Caesar, Burning Boats, Modern Politics

Posted on Tuesday, July 19, 2022
by AMAC, Robert B. Charles

Julius Caesar was a warfighter before a politician. He was not given to panic. Some lessons he taught are worth recalling, especially since they are often misremembered, misapplied, and can misguide. The idea of making everything life-and-death, creating fear, and “burning the boats” for victory is a fallacy. Caesar never did that. In so many words, as a warfighter, he was a conservative. 

In short, not every perilous situation in which we find ourselves is the end of the world. Modern America tries to suspend us between extremes, either lots of social change and unstoppable stuff, or a fight to the death. Reality, however, lies between these extremes.

Yes, some things must be accepted to keep society civil. Benjamin Franklin would start with “death and taxes.” We can add grouches and critics, lousy elections and neighbors, loudmouths in power, tolerance for people who walk about “woke,” inventing words, disavowing life, science, gender, and free speech. We call that civic tolerance makes us stronger.

On the other hand, some threats must be fought with resolve, including government attacks on core rights, respect for life, liberty, laws, and everyone’s pursuit of civil happiness. We also must confront malicious global threats, including those posed by Iran, North Korea, China, and destructive ideologies.

But not all threats – domestic or foreign – fit these categories. Most do not. While inconveniences must be endured and direct threats rebuffed and deterred, everything is not the end of the world, despite media, social media, and political histrionics. Reason still works.

One is reminded of Caesar, the warfighter and writer. He supposedly decided to “burn the boats” when facing overwhelming odds on the shores of Great Britain. That would have been rather odd for him.

In truth, the historical record suggests – for good reason – that he did not panic, instill the fear of dying in his army, force them to fight for their lives rather than the cause, and did not “burn the boats.” He wrote extensively on his campaigns, and his tactics tended to be far different. He never suggests that one.  

He was exceptional at homework, understanding proportions, challenges, and organizing to deploy for objectives, neither surrendering nor turning housecats into lions.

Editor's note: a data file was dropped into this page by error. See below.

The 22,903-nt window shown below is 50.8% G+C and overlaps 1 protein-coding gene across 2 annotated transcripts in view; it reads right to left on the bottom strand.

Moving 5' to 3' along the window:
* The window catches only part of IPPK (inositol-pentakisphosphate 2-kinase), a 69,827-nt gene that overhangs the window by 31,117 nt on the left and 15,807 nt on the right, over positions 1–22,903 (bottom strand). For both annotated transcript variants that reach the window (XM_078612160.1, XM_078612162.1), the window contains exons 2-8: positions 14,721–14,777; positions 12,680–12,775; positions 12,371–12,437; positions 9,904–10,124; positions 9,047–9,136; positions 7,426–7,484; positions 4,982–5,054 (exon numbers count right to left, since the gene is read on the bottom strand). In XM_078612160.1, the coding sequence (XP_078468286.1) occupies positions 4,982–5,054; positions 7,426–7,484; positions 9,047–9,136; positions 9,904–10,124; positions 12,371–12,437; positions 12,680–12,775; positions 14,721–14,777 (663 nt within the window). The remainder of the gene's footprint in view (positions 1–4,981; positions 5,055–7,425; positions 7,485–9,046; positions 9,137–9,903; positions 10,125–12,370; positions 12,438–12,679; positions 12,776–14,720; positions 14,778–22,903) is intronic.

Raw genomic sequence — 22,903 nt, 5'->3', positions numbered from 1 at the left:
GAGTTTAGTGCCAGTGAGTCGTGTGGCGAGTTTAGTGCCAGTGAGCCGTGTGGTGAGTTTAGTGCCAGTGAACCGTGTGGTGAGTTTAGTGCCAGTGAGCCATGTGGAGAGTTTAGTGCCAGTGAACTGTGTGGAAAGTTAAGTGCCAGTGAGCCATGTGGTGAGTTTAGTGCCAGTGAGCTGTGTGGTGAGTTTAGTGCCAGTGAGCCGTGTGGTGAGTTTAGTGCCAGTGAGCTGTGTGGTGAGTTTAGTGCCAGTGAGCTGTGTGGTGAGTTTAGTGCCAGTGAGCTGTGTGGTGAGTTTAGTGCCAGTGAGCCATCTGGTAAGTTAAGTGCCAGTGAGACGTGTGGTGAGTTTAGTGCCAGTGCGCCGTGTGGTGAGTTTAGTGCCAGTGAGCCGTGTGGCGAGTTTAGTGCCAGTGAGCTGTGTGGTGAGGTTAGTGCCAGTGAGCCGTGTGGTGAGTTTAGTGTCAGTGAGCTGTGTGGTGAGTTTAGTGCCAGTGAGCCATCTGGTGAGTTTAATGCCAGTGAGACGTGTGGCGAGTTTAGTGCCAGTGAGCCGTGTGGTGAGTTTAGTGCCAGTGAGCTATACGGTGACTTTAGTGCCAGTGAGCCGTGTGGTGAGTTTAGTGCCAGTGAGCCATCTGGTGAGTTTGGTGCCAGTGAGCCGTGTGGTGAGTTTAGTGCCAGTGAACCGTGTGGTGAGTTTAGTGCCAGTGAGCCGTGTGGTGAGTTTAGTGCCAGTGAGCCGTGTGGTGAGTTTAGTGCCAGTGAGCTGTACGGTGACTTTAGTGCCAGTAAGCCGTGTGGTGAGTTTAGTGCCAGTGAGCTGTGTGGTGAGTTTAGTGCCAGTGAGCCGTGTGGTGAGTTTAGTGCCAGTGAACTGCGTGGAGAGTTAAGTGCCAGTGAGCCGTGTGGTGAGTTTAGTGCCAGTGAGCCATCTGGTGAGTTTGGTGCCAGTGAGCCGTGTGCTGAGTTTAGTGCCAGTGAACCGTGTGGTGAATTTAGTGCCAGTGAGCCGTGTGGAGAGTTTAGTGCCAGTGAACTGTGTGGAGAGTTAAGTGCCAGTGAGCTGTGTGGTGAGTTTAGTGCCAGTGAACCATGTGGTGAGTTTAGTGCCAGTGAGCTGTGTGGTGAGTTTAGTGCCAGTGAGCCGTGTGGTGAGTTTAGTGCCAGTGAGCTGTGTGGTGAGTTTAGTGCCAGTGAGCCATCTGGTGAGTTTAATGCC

What Caesar, the military planner and fighter, did was approach threats in perspective. There are lessons here, not just for warfighting but for modern politics.

First, he did not allow emotion – in his warfighting days – to overrun analysis, cause loss of focus, sideline rational decision-making, upset his calm or confidence mid-battle. He moved with care. 

Second, he did not claim victory or admit defeat before starting, did not assume he was sure before he was, but imagined, created, refined his options. The modern Pentagon imagines contingencies, and that is how right-minded, reasoning pursuers of truth do it, in politics and elsewhere.

In 55 BC, on that British coast, Caesar was outnumbered, did fight the British until a draw and retreat, but then came back. He had assessed the situation rationally, and did not burn his boats.

Third, like picking which issues to defend, Caesar knew where, when, how, by what means to join battle, and when to sidestep a battle. George Washington did that – which is how we got liberty. Caesar would often deter a big war by picking his battles, as with the Germans. Not every issue has to be joined.

Fourth, he was sure of what he was defending – he did not defend the indefensible. As in modern politics, war in Caesar’s time produced high ground, areas worth defending – the rest he let go.

Conservatives today defend the Bill of Rights, freedom of speech, worship, the right to keep and bear arms, rights at trial, free markets, national security, election integrity, and limited government. These are the high ground, worth defending. What happens at the margins is secondary.

Fifth, Caesar made a point of keeping his own counsel, knowing his mind, trusting his instincts, history, and common sense – learned not to accept the enemy’s narrative. When a food crisis hit in 54 BC, Caesar had to divide his army to survive. The Gauls convinced one part of his army all Gaul was in revolt, their choices limited, and they would get safe passage – but then ambushed them. Caesar learned not to trust the enemy’s narrative. A good lesson for today.

Finally, Caesar taught – learning the hard way: Be prepared. Every Boy Scout knows it. Reagan and Trump framed it as “peace through strength,” deterrence through recognition, that a direct conflict is either unwinnable or sure loss.

Preparing to win in politics means knowing the facts, how to communicate, understanding audiences with whom you speak, understanding their unique fears, hopes, and history, then applying timeless, shared principles to persuade. In war, litigation, and politics, little outflanks preparation.

Bottom line: Modern politics aims to spin us up, inflame passions – since rational discussion often cuts conservative. Thus, dispassionate debate cannot be allowed. This is one reason free speech is attacked – since it is how reason works its magic.

Caesar the warfighter had many invitations to panic, distrust his team, trade inspiration, confidence, preparation, and care for fear, defaulting to histrionics, “burning the boats” to win. He chose inspiration over fear, facts over fiction, won more than lost. Caesar the warrior was – in essence – conservative. His warfighting lessons still apply, if properly understood. This is a good time to ponder them.